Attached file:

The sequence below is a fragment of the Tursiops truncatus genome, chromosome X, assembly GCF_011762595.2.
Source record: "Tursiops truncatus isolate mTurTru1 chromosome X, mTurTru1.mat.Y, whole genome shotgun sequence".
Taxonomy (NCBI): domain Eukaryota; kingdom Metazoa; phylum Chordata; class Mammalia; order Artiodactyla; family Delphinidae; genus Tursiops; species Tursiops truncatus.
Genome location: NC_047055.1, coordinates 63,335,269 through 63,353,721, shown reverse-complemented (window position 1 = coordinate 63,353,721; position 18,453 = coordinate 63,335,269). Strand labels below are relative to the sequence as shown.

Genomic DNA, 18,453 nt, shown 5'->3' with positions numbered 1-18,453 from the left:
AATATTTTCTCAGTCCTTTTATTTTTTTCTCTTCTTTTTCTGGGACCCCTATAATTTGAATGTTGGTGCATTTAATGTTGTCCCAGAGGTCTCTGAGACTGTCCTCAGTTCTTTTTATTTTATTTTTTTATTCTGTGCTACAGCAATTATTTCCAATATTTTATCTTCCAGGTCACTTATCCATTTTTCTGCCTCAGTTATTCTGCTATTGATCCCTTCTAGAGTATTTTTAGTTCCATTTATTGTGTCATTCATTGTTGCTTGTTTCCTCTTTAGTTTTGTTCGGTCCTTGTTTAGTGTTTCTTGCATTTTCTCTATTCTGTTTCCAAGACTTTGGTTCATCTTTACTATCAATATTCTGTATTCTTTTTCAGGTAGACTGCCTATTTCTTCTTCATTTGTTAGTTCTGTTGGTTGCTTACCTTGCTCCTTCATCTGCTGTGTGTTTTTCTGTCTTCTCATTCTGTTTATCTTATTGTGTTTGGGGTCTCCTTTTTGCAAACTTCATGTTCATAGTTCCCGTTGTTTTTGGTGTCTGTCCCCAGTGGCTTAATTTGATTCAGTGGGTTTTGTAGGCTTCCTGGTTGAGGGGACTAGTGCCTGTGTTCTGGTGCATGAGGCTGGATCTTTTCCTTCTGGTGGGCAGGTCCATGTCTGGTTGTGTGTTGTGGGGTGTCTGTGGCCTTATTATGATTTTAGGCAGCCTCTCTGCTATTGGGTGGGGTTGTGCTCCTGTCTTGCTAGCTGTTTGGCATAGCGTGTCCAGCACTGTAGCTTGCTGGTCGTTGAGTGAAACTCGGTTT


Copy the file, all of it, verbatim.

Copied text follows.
The sequence below is a fragment of the Tursiops truncatus genome, chromosome X, assembly GCF_011762595.2.
Source record: "Tursiops truncatus isolate mTurTru1 chromosome X, mTurTru1.mat.Y, whole genome shotgun sequence".
Taxonomy (NCBI): domain Eukaryota; kingdom Metazoa; phylum Chordata; class Mammalia; order Artiodactyla; family Delphinidae; genus Tursiops; species Tursiops truncatus.
Genome location: NC_047055.1, coordinates 63,335,269 through 63,353,721, shown reverse-complemented (window position 1 = coordinate 63,353,721; position 18,453 = coordinate 63,335,269). Strand labels below are relative to the sequence as shown.

Genomic DNA, 18,453 nt, shown 5'->3' with positions numbered 1-18,453 from the left:
AATATTTTCTCAGTCCTTTTATTTTTTTCTCTTCTTTTTCTGGGACCCCTATAATTTGAATGTTGGTGCATTTAATGTTGTCCCAGAGGTCTCTGAGACTGTCCTCAGTTCTTTTTATTTTATTTTTTTATTCTGTGCTACAGCAATTATTTCCAATATTTTATCTTCCAGGTCACTTATCCATTTTTCTGCCTCAGTTATTCTGCTATTGATCCCTTCTAGAGTATTTTTAGTTCCATTTATTGTGTCATTCATTGTTGCTTGTTTCCTCTTTAGTTTTGTTCGGTCCTTGTTTAGTGTTTCTTGCATTTTCTCTATTCTGTTTCCAAGACTTTGGTTCATCTTTACTATCAATATTCTGTATTCTTTTTCAGGTAGACTGCCTATTTCTTCTTCATTTGTTAGTTCTGTTGGTTGCTTACCTTGCTCCTTCATCTGCTGTGTGTTTTTCTGTCTTCTCATTCTGTTTATCTTATTGTGTTTGGGGTCTCCTTTTTGCAAACTTCATGTTCATAGTTCCCGTTGTTTTTGGTGTCTGTCCCCAGTGGCTTAATTTGATTCAGTGGGTTTTGTAGGCTTCCTGGTTGAGGGGACTAGTGCCTGTGTTCTGGTGCATGAGGCTGGATCTTTTCCTTCTGGTGGGCAGGTCCATGTCTGGTTGTGTGTTGTGGGGTGTCTGTGGCCTTATTATGATTTTAGGCAGCCTCTCTGCTATTGGGTGGGGTTGTGCTCCTGTCTTGCTAGCTGTTTGGCATAGCGTGTCCAGCACTGTAGCTTGCTGGTCGTTGAGTGAAACTCGGTTT